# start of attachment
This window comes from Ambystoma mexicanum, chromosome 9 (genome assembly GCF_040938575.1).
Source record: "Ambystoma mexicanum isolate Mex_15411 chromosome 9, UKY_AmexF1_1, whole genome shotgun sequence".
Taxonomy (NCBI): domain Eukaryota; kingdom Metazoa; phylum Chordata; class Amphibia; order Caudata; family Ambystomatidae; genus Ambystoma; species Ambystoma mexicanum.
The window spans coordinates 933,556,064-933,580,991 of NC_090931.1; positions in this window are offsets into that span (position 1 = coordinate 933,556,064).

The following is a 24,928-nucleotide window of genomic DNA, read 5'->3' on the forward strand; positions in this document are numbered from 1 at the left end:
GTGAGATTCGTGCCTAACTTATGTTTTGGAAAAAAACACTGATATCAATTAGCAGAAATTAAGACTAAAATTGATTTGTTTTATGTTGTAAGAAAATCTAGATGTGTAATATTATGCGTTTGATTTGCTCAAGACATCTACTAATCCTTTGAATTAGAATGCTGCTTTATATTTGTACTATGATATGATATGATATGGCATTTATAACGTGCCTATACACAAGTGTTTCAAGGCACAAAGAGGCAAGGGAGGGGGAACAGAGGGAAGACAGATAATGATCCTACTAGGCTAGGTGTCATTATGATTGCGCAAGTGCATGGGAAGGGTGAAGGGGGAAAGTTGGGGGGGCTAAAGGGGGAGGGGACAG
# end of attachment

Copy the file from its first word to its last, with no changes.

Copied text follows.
This window comes from Ambystoma mexicanum, chromosome 9 (genome assembly GCF_040938575.1).
Source record: "Ambystoma mexicanum isolate Mex_15411 chromosome 9, UKY_AmexF1_1, whole genome shotgun sequence".
Taxonomy (NCBI): domain Eukaryota; kingdom Metazoa; phylum Chordata; class Amphibia; order Caudata; family Ambystomatidae; genus Ambystoma; species Ambystoma mexicanum.
The window spans coordinates 933,556,064-933,580,991 of NC_090931.1; positions in this window are offsets into that span (position 1 = coordinate 933,556,064).

The following is a 24,928-nucleotide window of genomic DNA, read 5'->3' on the forward strand; positions in this document are numbered from 1 at the left end:
GTGAGATTCGTGCCTAACTTATGTTTTGGAAAAAAACACTGATATCAATTAGCAGAAATTAAGACTAAAATTGATTTGTTTTATGTTGTAAGAAAATCTAGATGTGTAATATTATGCGTTTGATTTGCTCAAGACATCTACTAATCCTTTGAATTAGAATGCTGCTTTATATTTGTACTATGATATGATATGATATGGCATTTATAACGTGCCTATACACAAGTGTTTCAAGGCACAAAGAGGCAAGGGAGGGGGAACAGAGGGAAGACAGATAATGATCCTACTAGGCTAGGTGTCATTATGATTGCGCAAGTGCATGGGAAGGGTGAAGGGGGAAAGTTGGGGGGGCTAAAGGGGGAGGGGACAG